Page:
OK, rant done
I am, however, going to be Ol’ One Paper Mcgee on this. I’m doing this because anecdotally, it seems to work. Anecdotal evidence is garbage and unscientific, I know, but there is something of value to be found in the thousands of n=1 self reporting studies we can find online. Until more metabolic ward studies are done, it’s hard to have a gold standard for this kind of thing, so finding a well designed paper and looking at the broscience zeitgeist for a mass of supporting anecdotal evidence will have to do.
So here’s the paper in question. If you don’t feel like paying to access it, hop on over to your local library and then access it from there.
It analyzes most of the data that we have on the subject, and comes to the conclusion that the body can cover a caloric deficit of 69.75 calories per kilogram of fat mass before using LBM as fuel.
Lyle McDonald, who is the bees knees for this stuff, does a fairly good job of putting this all in to practice, so I’m going to just block quote him and give credit where it is due.
Our 180 lb man at 15% starts his diet. He has27lbs of fat and can sustain a maximum deficit of27lbs. * 31 cal/lb = 837 calories…So now we check in 8 weeks later, he’s down 12 lbs., almost purely of fat (we’ll ignore any small LBM losses). His new numbers are 168 lbs. with 15 lbs. of fat = 9% bodyfat. Maximal sustainable deficit = 15 * 31 = 465 cal
Assuming his maintenance is still 15 cal/lb (not automatically a safe assumption), his maintenance requirements should now be 2520 calories. But the adaptive part of metabolic rate reduction has probably dropped him a good 10% below that. So let’s say his maintenance is 2250 cal/day or so. 2250 cal/day – 465 calories = 1785 calories. So, not much of a reduction from his previous 1863 calorie/day diet. Basically, the drop in his maintenance levels over the course of 8 weeks offsets the fact that he can’t sustain as much of a deficit and is now leaner. Of course, his fat loss has also slowed to just under a pound/week.
Now 4 weeks later, he’s dropped about 4 more pounds of fat. His new numbers are 164 lbs. with 11 lb of fat = 6.7% bodyfat. Maximal sustainable deficit = 11 * 31 = 341 cal His maintenance will have dropped further, let’s say 14 cal/lb (people’s daily activity tends to go down due to the hormonal changes from extreme dieting) and a 15% adaptive reduction which brings him to 1951 calories/day. Reduce by 341 to get 1610 calories/day. He will need to reduce daily calories by a couple of hundred (from 1785/day to 1610/day) to achieve the maximum deficit but his fat loss will be down to 2/3rds pound per week.
Ok, step back for a second: the above calculations aren’t meant to be the holy word of god, there are a lot of estimates upon estimates being made, especially my guesses as to the changes in maintenance level and how big of an impact the adaptive component is having. The adaptive component is a big question mark with not enough data for my liking. Tracking morning body temperature gives a rough guideline: for every 1 degree drop in morning temperature below 97.8 degrees, your metabolism is suppressed by about 10%. This was more to illustrate what I meant by ‘net deficit’ with changes in both fat mass and maintenance requirements.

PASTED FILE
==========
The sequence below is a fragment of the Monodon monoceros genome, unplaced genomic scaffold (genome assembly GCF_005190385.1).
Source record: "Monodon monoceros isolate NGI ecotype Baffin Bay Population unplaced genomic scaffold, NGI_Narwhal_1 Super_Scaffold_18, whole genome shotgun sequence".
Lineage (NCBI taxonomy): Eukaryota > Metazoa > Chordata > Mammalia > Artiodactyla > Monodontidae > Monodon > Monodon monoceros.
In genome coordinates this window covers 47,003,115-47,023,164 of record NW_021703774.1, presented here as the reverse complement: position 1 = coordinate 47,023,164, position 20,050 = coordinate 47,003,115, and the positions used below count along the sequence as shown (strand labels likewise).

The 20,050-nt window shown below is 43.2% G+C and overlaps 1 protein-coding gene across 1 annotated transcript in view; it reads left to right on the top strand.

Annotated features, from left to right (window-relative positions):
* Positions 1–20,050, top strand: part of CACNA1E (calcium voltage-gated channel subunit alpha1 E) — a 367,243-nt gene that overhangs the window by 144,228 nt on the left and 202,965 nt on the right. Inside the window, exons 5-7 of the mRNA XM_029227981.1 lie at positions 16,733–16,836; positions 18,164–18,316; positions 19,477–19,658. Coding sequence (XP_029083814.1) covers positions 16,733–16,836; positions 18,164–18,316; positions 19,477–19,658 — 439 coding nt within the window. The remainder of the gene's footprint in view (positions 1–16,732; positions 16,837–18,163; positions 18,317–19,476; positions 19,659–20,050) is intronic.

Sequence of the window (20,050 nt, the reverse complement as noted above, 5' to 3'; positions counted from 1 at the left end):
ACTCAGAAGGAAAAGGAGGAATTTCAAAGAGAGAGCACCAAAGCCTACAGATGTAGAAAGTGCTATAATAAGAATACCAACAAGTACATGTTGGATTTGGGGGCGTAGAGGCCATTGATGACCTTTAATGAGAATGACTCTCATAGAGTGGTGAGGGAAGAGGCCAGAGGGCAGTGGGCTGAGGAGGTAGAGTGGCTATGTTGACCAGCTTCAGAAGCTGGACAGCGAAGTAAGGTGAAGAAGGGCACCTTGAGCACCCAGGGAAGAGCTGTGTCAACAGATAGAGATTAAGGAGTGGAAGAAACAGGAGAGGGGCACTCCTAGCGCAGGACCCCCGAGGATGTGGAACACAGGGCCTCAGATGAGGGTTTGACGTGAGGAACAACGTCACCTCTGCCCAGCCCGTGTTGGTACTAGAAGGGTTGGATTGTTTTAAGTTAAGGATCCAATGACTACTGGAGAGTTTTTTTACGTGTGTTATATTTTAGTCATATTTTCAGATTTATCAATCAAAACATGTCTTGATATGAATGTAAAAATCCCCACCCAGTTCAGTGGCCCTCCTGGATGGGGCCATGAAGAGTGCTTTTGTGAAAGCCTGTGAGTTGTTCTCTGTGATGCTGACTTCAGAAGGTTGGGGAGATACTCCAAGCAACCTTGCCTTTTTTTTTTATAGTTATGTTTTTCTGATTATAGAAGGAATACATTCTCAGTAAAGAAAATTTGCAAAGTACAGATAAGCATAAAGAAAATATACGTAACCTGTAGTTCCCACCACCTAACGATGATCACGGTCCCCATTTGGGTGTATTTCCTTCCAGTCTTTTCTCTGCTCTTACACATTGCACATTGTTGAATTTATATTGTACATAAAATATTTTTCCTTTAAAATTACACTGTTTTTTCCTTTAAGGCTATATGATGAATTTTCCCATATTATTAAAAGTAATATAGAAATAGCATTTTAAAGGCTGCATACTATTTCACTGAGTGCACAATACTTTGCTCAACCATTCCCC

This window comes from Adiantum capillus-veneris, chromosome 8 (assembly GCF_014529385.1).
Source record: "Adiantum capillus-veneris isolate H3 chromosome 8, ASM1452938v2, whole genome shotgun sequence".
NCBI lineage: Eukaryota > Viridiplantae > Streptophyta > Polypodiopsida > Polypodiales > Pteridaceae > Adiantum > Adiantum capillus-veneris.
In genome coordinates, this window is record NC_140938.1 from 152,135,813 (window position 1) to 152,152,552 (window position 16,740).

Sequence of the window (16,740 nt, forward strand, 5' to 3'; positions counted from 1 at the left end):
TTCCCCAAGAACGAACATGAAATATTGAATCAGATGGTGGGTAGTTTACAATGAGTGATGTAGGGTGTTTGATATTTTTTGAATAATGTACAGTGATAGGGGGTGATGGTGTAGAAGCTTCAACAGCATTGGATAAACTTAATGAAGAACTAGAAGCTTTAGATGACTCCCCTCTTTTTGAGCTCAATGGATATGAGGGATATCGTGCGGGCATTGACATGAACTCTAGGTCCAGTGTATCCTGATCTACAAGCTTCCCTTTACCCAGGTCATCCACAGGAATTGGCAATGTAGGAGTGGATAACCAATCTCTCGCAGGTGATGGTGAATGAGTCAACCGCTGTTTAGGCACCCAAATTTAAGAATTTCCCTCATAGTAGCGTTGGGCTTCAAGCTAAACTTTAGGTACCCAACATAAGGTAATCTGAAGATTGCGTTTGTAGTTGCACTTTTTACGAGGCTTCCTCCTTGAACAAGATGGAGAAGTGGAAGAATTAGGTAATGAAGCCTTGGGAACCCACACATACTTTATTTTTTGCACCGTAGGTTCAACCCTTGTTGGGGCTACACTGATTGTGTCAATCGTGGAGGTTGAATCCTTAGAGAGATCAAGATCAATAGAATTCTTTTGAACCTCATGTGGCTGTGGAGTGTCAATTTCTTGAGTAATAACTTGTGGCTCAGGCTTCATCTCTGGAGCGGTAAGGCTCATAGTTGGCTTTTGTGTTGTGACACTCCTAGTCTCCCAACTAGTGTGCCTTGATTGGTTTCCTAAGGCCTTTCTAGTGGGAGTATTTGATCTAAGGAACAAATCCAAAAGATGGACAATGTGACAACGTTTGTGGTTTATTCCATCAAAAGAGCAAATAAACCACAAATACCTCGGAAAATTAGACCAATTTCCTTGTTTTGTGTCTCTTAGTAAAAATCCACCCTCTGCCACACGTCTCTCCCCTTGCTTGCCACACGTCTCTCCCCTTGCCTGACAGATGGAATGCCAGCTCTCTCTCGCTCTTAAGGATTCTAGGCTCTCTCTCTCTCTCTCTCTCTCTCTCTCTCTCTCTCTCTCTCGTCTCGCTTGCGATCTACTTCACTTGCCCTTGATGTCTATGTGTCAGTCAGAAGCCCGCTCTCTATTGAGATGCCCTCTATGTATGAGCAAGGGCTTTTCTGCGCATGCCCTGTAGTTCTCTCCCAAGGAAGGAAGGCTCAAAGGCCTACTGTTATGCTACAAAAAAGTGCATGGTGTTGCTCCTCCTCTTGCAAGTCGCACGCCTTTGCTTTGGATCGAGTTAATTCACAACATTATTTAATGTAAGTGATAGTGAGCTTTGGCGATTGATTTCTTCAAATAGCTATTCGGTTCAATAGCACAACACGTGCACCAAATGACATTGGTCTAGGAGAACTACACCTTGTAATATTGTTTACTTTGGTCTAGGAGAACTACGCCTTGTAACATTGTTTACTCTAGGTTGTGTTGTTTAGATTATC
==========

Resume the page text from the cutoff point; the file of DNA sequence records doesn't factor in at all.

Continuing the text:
But, again, the above seems to scale roughly with reality. As people get leaner and leaner, fat loss slows drastically. To keep it moving, they have to either cut calories further or increase activity, both can cause muscle loss.”
What I find most interesting about this approach is that it takes in to consideration the reduction in TDEE that weight loss has on a person, and the metabolic slow down that accompanies food scarcity. Though the difference between TDEE and total caloric intake slowly narrows as fat is lost, TDEE continues to go down as weight comes off.
So, the step by step goes something like:
- Take a shirtless selfie to document progress.
- Weigh yourself, preferably before breakfast but after your first bowel movement.
- Calculate your BF%. A review of the methods to do so is outside of the scope of this article. Try a bunch of different ones and take the average.
- Calculate your TDEE. A review of the methods to do so is outside the scope of this article. I favor the ones here http://iifym.com/tdee-calculator/ but the more sources you have the more precise your average will be.
- Total Fat Mass = bodyweight x BF% ÷ 100
- Total caloric intake on diet = TDEE – (Total Fat Mass (in kilos) x 69.75).
- Re-weigh once every few days, ideally at the same time of day, and with the same “intestinal loading” as you had the first time.
- Adjust caloric deficit as needed.
- Continue taking shirtless selfies every two weeks or so.
While cutting, keep intensity up. This isn’t a good time to be doing volume sets, but there is no reason to scale down at the top end. Conditioning, if it must be done, should be kept brief and strength biased. No 30 minute WODs. Keep it short and snappy. Keep protein high, and keep fat low. It’s not that I don’t like keto, I just think it’s easier to work out when you have some glycogen floating around, and type II muscle fibres, the ones we train specifically, prefer glycogen as a fuel source. Keep a food journal or use a calorie counting app to make sure you’re being accurate. If you’re going to drink, keep it to spirits and soda, and no, Tuaca does not count as a spirit. Also, that thing about the selfies: not a joke. It is an extremely valuable data metric to have in body recomposition. If you are losing a shit ton of weight but you’re still flabby, you are probably doing things really, really badly; refer to the Tuaca comment above.
When to hit the big red button
If your performance is decreasing dramatically, you are cutting too many calories, and need to recalculate or figure out why everything is going wrong.
If you are putting on weight, you need to recalculate or figure out why everything is going wrong.
If you are losing weight and strength, but still look flabby, you need to stop doing mainsite crossfit, recalculate, and see why everything is going wrong.
If you notice a severe decrease in your grip strength, it is a sign of CNS fatigue. Either eat more or train less.
If you are a man and you stop getting morning wood, you can expect a visit from the gainz goblin. Eat more. Likewise if you are a woman and you stop menstruating. Both of these symptoms are signs that the body is extremely unhappy with what you are feeding it. Please eat more in either case.
Just frickin do it already. It’s not that hard.
Alpert, SS – A limit on the energy transfer rate from the human fat store in hyphagia. J Theor Biol. 2005 Mar 7;233(1):1-13
McDonald, Lyle – The Answer: http://forums.lylemcdonald.com//showpost.php?p=139222&postcount=3 Retrieved on 2/02/15
Scott, Katherine Ann et. al – Enhancing the Activity of Cannabidiol and Other Cannabinoids In Vitro Through Modifications to Drug Combinations and Treatment Schedules. Anticancer Research Oct 2013 vol. 33 no. 10 4373 – 4380